This is going to be a confused jumble of thoughts, because the last two days have been a confusing jumble.
Yesterday, my Facebook feed was filled with people commenting and sharing links and photos about the special day of the year. Only for some people, that was the annual Star Wars Day ("May the Fourth be with you"), whereas for others, it was Holocaust Day.
I really don't mean to sound moralizing or patronizing. I must be honest; to my shame, I must admit that I probably feel more connected to Star Wars than to the Holocaust. But it was striking to see how, generally speaking, people in Israel are so much more connected to events of genuine national importance.
Star Wars itself can be loosely described as trying to teach about the dangers of fascism, with the most recent movie, The Force Awakens, being blatant in its equating the evil First Order with the Nazis. Still, while I watched The Force Awakens, and I enjoyed it immensely, there was one scene that bothered me intensely. Action movies are a lot of fun, even when there is a high body count (and sometimes because of the high body count). But The Force Awakens portrayed what I think must be by far the greatest loss of life in any movie ever, with the First Order destroying an entire planetary system - many millions, even billions, of lives. And yet, that act took up just a few seconds of screen time, showed a few scared faces, played a few sad notes of music, and then the action and fun rolled on. Have we really reached a point where a story can portray such staggering loss of life in so casual a manner?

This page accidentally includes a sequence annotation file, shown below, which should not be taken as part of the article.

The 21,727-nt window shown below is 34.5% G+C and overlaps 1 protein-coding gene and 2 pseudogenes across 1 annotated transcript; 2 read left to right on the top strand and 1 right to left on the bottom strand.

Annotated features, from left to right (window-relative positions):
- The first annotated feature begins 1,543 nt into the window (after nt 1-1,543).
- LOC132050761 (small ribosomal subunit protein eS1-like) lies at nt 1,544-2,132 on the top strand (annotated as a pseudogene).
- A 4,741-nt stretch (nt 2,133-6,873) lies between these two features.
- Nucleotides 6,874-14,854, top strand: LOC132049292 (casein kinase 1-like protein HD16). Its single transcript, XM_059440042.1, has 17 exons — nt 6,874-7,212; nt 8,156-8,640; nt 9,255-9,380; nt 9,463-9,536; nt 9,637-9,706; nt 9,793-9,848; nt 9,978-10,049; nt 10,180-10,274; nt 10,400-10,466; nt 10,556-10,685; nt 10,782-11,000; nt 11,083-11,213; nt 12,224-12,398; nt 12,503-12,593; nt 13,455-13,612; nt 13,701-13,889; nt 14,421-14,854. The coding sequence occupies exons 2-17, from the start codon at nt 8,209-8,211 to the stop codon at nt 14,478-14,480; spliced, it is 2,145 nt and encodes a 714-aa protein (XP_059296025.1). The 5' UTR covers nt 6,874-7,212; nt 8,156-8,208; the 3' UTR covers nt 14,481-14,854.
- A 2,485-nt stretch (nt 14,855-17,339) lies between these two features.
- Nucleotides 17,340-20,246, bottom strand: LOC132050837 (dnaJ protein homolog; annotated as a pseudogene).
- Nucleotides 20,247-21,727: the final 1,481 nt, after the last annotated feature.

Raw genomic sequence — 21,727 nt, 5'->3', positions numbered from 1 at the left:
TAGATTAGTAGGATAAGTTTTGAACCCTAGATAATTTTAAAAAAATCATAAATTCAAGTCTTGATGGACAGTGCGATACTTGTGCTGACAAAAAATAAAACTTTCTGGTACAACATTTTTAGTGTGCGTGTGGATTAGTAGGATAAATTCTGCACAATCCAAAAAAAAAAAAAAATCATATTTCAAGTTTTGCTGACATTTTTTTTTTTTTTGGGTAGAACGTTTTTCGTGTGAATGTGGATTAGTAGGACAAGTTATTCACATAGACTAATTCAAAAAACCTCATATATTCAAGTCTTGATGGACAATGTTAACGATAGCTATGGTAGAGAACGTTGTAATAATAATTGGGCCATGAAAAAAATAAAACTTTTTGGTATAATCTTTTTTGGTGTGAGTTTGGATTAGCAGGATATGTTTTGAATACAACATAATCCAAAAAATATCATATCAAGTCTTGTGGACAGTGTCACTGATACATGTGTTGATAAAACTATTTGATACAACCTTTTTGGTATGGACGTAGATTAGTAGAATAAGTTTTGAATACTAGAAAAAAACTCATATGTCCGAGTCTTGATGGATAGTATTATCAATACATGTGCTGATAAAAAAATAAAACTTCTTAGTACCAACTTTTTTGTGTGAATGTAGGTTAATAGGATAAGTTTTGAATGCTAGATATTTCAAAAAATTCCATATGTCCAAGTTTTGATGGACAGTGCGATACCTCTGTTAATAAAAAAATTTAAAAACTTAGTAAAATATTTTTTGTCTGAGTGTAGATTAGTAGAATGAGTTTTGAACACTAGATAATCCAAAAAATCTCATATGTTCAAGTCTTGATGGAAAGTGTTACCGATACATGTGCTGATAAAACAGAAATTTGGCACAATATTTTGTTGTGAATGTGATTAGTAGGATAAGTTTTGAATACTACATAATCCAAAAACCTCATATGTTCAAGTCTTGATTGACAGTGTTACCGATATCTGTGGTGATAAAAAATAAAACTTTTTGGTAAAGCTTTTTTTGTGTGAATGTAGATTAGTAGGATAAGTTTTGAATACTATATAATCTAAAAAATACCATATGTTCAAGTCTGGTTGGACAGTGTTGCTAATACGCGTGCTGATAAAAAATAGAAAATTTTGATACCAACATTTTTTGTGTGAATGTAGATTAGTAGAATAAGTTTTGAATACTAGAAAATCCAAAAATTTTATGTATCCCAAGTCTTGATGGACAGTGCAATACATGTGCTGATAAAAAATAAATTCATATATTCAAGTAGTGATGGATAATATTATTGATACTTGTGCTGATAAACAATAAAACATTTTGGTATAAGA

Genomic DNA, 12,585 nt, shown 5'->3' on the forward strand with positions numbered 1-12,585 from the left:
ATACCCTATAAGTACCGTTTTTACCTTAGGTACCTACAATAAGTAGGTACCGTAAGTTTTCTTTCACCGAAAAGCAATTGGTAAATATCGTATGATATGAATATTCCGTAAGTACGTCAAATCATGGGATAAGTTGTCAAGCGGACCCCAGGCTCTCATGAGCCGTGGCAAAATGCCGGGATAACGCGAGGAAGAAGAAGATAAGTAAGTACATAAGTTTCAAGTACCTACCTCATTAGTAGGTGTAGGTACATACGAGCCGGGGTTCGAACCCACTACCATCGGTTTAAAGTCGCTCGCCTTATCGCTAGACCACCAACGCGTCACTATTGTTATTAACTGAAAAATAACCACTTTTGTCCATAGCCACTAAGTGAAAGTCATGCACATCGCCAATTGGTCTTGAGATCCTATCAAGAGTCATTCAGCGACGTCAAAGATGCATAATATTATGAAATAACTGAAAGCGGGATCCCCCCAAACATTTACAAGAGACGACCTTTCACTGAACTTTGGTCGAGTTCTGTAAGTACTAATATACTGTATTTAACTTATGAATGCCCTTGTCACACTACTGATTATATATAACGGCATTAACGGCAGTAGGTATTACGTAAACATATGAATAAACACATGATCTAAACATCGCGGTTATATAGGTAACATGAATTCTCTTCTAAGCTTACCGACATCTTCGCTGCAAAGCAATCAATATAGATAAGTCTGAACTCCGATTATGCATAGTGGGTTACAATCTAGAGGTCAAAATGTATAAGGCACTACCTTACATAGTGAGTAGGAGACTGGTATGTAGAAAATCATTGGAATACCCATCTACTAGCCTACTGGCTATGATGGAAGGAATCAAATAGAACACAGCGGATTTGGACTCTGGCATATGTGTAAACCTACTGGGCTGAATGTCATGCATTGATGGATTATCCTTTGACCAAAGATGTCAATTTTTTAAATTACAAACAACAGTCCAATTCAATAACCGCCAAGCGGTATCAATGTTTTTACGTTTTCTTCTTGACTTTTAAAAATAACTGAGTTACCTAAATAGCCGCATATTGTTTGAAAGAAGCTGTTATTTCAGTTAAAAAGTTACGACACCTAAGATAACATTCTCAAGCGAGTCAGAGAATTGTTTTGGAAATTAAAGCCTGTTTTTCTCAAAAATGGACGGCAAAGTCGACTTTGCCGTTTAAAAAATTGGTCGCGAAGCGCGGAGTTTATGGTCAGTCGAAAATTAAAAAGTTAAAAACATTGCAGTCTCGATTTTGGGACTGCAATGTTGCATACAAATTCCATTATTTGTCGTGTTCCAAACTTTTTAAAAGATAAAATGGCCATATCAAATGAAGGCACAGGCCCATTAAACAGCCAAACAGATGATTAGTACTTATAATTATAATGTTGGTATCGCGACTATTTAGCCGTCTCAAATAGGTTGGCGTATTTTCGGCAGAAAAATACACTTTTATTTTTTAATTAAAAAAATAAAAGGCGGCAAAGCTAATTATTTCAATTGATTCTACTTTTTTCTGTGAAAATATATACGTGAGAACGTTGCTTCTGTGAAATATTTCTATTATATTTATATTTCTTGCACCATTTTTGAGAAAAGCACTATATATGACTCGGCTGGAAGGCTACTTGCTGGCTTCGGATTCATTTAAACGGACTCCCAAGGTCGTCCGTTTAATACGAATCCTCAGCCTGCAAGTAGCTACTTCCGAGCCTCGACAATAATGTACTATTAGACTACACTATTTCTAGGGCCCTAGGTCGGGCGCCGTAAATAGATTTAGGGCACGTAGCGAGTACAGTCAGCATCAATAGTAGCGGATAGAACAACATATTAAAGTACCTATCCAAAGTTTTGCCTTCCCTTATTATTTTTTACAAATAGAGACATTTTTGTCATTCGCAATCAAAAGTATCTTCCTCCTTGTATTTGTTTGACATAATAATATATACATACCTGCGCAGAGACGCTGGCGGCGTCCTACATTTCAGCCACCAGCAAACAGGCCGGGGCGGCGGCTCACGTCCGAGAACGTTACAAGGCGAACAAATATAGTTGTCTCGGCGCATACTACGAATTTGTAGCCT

Meanwhile, if secular culture is utterly desensitized to the magnitude of holocausts, the same is true at the other end of religious spectrum. Just a few hundred yards down the road from my neighborhood in Ramat Beit Shemesh Aleph is the Wild West, a.k.a. Ramat Beit Shemesh Bet. The last few days have been full of rioting, over several "causes" - the screening of a kosher movie for women by one chassidic group, the arrival of the police to attend to a wife being battered, the arrest of a young man in the Auerbach faction for avoiding military service under the guise of being in yeshivah but who was actually partying away. The police, and civilian civil guard volunteers, are screamed at as being "Nazis". That's an epithet that I haven't heard leveled at Jews since - well, since the last municipal elections. (It should be noted that most of the charedim in that neighborhood despise the rioters. However, the charedim in that neighborhood, and even in Aleph, are not willing to make any kind of public demonstration or denunciation against them.)
I hope and pray that people get a proper perspective the easy way, via education, rather than the hard way.